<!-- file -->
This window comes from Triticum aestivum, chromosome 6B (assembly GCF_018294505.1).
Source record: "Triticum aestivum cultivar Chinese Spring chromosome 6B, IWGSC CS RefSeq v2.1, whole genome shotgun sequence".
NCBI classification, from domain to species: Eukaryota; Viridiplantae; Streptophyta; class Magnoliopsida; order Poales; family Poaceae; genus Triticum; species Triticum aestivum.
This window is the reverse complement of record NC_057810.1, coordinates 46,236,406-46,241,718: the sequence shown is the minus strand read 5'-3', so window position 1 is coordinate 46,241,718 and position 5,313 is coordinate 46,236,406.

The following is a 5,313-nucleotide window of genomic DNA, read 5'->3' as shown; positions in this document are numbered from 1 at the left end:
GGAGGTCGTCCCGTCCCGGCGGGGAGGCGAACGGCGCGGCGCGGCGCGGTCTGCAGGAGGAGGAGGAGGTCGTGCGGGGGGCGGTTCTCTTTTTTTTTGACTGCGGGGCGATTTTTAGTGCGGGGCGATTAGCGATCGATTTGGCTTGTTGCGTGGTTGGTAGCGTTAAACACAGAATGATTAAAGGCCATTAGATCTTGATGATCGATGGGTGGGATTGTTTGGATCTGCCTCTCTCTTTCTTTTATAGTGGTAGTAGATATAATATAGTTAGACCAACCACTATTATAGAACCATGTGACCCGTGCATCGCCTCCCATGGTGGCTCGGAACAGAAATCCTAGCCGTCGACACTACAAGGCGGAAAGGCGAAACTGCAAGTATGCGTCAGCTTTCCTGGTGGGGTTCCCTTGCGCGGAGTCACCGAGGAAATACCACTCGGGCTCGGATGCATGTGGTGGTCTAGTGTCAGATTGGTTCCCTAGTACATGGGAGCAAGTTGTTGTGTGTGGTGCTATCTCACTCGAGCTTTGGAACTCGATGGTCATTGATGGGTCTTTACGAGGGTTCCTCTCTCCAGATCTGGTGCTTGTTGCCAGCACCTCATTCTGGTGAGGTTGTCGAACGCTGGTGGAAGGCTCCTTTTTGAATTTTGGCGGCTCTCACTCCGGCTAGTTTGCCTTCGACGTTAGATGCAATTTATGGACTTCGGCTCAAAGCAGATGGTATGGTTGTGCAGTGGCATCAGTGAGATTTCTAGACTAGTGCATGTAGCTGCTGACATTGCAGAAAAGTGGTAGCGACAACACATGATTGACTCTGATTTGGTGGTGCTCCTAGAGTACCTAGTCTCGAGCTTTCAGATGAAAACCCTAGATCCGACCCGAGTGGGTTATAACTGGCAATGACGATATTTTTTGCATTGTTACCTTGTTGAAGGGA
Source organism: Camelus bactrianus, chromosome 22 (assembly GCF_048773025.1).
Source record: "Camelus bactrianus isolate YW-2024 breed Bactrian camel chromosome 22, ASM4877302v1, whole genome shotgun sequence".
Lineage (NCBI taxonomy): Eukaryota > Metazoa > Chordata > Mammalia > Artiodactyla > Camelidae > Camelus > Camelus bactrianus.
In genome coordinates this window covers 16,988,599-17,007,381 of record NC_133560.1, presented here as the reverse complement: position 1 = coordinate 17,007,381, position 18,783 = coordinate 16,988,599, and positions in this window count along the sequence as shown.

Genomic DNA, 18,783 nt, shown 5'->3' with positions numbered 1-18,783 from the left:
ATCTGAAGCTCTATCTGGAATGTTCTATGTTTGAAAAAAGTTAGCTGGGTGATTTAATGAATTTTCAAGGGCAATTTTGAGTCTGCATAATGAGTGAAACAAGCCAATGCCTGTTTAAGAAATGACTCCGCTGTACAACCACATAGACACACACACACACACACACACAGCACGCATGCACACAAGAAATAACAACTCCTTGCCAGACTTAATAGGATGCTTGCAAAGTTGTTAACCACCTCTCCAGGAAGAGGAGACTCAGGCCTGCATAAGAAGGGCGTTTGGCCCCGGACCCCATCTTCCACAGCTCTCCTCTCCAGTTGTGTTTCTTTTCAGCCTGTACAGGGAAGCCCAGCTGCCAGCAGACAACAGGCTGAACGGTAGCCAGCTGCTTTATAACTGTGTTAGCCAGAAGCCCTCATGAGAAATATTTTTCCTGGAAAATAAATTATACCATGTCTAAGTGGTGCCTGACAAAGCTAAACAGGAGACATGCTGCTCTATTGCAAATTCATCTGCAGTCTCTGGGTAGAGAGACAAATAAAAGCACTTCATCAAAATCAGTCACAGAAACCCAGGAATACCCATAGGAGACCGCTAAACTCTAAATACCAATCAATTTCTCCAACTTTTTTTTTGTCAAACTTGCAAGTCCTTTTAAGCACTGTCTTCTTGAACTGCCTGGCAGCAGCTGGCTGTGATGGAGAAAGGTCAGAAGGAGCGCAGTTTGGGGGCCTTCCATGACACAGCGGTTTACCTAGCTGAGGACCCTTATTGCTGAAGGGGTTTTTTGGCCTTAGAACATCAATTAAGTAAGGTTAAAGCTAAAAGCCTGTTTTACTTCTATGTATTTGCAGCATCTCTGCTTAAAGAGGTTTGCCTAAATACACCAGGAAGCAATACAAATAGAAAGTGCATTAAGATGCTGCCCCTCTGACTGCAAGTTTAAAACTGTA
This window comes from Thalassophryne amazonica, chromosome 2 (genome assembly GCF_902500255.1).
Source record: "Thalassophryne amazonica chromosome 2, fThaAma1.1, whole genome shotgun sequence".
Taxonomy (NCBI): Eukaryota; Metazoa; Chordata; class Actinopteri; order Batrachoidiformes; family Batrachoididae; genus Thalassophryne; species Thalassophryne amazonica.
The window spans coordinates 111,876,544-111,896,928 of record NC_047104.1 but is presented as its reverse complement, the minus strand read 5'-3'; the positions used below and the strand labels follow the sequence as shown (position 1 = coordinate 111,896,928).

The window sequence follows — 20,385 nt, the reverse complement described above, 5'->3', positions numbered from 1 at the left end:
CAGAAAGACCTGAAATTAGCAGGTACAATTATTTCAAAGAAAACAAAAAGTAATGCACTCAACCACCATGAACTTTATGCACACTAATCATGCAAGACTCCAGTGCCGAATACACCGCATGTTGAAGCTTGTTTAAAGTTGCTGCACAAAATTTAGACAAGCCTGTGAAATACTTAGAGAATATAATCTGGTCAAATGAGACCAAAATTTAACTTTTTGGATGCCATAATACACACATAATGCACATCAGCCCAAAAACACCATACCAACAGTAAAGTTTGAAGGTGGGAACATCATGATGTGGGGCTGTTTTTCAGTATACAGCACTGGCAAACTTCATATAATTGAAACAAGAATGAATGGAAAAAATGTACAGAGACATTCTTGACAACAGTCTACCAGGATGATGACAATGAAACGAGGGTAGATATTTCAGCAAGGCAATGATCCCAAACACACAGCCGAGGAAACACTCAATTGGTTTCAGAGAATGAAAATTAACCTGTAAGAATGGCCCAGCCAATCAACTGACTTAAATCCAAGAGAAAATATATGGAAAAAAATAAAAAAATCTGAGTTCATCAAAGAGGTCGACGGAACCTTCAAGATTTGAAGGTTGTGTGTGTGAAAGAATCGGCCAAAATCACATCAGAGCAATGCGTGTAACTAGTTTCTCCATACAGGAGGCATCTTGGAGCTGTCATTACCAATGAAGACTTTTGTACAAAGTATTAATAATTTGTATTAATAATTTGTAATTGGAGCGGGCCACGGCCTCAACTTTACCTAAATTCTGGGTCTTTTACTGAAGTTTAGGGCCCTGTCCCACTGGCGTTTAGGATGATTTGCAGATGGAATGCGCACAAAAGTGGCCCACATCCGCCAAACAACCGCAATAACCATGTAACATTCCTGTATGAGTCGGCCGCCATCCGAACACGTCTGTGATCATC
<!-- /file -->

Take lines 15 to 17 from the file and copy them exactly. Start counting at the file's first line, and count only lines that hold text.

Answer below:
Taxonomy (NCBI): Eukaryota; Metazoa; Chordata; class Actinopteri; order Batrachoidiformes; family Batrachoididae; genus Thalassophryne; species Thalassophryne amazonica.
The window spans coordinates 111,876,544-111,896,928 of record NC_047104.1 but is presented as its reverse complement, the minus strand read 5'-3'; the positions used below and the strand labels follow the sequence as shown (position 1 = coordinate 111,896,928).

The window sequence follows — 20,385 nt, the reverse complement described above, 5'->3', positions numbered from 1 at the left end: